• To Fall in Love With Anyone, Do This on NY Times

• No. 37: Big Wedding or Small? Quiz: The 36 Questions That Lead to Love

# Neglectedness

Numerous interventions have been attempted to increase the number or quality of romantic matches. In the for-profit world, a number of companies have tried to match people using technology; many of these are listed in the Timeline of technology-assisted dating services. In addition, at least the governments of Japan5 and Singapore have in some form tried to intervene in the romantic lives of its citizens.

In terms of discussion of romance, while there seem to be various books (especially pop science and self-help books) written on the subject of romance, as well as various online communities dedicated to helping people meet their romantic needs (e.g. the pick-up artistry movement), romance doesn’t seem to be thought of as a cause to focus on, in the sense that e.g. life extension or existential risk or climate change are thought of as causes. In other words, while interventions focusing on romance are numerous, there isn’t a seriousness about romance as a cause. Approaches to solving this problem seem rather disparate at the moment, where e.g. each author of a book advocates their own preferred approach (which may or may not work for others), or else each dating service tries to appeal to its niche audience. In other words, there seems to be a lack of concerted effort at seriously trying to solve this problem.

# The future of dating

One possibility for “solving” the problem of romance is to look at how dating has evolved over the years, and to try to locate and fund promising future forms of dating. Even now, online dating has changed some aspects of how people date. For instance Schaeffer-Grabiel writes in Love and Empire: Cybermarriage and Citizenship across the Americas about the experiences of US men in finding women in Central and South America:

Computers have dramatically altered the process and places of dating, facilitating quick and accessible forums for men to communicate virtually with women in other countries as well as with each other. As I followed men in their search for a bride, it was not only their desire for a Latina that interested me but the pleasure they found discussing their experiences and perspectives with other like-minded men in chat rooms—a process that had not existed in previous mail-order bride exchanges

Robert Epstein also talks about “controlling” love (see below). Future machine learning technology could also make assessing compatibility much easier, and virtual dating might become popular (see below for this as well).

One of the primary difficulties with addressing the problem of romance is the fact that the probability that two randomly selected members of the population will be romantically compatible is low. The vast majority of conceivable ways to address this problem, including existing attempts (such as dances and dating websites like OkCupid), have an effectiveness that increases approximately logistically as the proportion of the population that uses them increases[why?], but the aforementioned low probability means that the inflection point on the graph of effectiveness vs. proportion of population using them is located at a relatively high percentage of the population—certainly one that is likely to intuitively be much greater than the current proportion of the population which uses OkCupid, for instance. In fact, fragmentation of matchmaking services hurts the effectiveness of all of them for a host of reasons, some of which have negative feedback effects.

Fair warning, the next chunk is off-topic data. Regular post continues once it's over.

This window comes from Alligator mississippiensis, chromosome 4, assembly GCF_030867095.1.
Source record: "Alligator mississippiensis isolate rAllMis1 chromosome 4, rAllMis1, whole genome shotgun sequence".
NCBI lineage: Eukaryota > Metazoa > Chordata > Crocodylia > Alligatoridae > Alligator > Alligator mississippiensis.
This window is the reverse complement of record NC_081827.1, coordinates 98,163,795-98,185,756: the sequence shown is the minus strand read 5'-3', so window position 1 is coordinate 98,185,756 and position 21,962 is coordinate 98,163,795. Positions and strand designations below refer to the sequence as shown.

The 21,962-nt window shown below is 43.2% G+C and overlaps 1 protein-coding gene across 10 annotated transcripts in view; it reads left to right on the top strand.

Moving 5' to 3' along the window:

The natural conclusion is that centralization of these efforts, and in particular the existence of simply one large service for matchmaking, is likely to be optimal.

On the other hand, having niche dating sites might make it more likely for certain people to engage in online dating.

(This “one general dating site” vs “a bunch of niche dating sites” difference sort of resembles the difference between e.g. Quora and Stack Exchange.)

# Intersection with other causes

One reason romance as a cause might be more important than one might first think given its unspectacular performance in the usual metrics (in particular Importance, tractability, and neglectedness) is its intersection with other causes. In particular:

• The intersection of romance and Open borders yields transnational marriages.6

• The intersection of romance and more advanced Quantified self and computer algorithms yields more insights in the matching problem, which can then lead to better matches (in terms of efficiency, compatibility). Online dating in particular is also connected to social change in general (and in particular has changed how people think about dating, e.g. how scarce they perceive their dating pool to be7).

• The intersection of romance and advancements in hardware yields for instance haptic technology to allow more realistic virtual sex (e.g. for those in long-distance relationships, or those not in relationships).

• Natalism

• Romance and depression $$\to$$ investigating e.g. breakups.

In other words, romance provides a “lens” through which to reason about these other causes. One way to put it is that if these other causes are sufficiently good, then we will end up looking at where these causes intersect with romance anyway. And focusing specifically on the romance aspect of each cause might provide a deeper understanding.

• Pornography
• Prostitution
• Sexual repression
• This Facebook post to the EA group has ideas about combating loneliness; the specific example given is that of paying a dating site fee.

• John Gottman